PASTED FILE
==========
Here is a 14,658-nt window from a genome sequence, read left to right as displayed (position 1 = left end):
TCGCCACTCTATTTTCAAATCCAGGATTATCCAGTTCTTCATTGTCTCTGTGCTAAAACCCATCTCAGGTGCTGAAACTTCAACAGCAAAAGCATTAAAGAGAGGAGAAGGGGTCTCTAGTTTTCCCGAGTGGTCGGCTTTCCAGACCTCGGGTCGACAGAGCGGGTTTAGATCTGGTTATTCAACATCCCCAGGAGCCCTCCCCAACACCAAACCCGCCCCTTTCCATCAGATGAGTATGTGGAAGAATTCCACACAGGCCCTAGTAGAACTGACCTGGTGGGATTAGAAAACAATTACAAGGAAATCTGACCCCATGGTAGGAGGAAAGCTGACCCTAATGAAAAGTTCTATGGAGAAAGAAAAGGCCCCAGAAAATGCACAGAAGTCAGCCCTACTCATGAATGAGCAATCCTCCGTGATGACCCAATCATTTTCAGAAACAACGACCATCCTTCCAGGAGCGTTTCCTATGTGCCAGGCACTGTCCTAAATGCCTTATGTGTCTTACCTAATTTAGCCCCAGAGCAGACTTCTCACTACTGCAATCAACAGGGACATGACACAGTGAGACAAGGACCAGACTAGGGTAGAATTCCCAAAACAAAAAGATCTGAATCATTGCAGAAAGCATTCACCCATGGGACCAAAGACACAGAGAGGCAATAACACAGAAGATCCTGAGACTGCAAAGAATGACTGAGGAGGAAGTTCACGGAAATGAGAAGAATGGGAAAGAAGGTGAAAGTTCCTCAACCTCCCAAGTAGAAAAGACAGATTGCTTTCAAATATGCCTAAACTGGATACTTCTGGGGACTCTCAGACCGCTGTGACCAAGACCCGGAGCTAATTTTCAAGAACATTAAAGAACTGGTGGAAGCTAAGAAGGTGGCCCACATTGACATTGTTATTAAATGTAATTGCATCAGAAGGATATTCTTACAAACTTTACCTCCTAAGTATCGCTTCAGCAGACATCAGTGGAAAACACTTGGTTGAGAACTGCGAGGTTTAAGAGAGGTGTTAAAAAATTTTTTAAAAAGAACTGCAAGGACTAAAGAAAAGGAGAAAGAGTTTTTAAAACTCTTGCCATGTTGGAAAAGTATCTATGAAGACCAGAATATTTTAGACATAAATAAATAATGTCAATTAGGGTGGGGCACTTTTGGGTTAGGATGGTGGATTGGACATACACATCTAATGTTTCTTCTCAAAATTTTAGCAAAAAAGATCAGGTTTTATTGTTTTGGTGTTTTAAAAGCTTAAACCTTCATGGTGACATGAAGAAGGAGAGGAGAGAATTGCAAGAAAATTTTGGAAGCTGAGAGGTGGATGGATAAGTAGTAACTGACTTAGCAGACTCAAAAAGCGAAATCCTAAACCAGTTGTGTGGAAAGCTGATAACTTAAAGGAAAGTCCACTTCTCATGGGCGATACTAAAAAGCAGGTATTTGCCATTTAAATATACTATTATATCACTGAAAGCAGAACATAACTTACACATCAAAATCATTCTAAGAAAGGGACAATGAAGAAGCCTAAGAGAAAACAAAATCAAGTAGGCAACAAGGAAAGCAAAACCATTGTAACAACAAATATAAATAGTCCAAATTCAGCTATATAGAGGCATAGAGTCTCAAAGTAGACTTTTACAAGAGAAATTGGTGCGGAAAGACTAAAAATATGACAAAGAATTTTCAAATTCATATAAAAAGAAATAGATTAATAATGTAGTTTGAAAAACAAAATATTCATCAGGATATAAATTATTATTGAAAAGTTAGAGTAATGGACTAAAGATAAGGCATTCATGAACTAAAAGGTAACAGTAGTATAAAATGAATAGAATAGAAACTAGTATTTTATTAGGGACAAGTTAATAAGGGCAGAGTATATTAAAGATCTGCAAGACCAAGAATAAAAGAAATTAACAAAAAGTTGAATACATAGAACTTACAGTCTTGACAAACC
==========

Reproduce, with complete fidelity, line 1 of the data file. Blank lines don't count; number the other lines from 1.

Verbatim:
Here is a 14,658-nt window from a genome sequence, read left to right as displayed (position 1 = left end):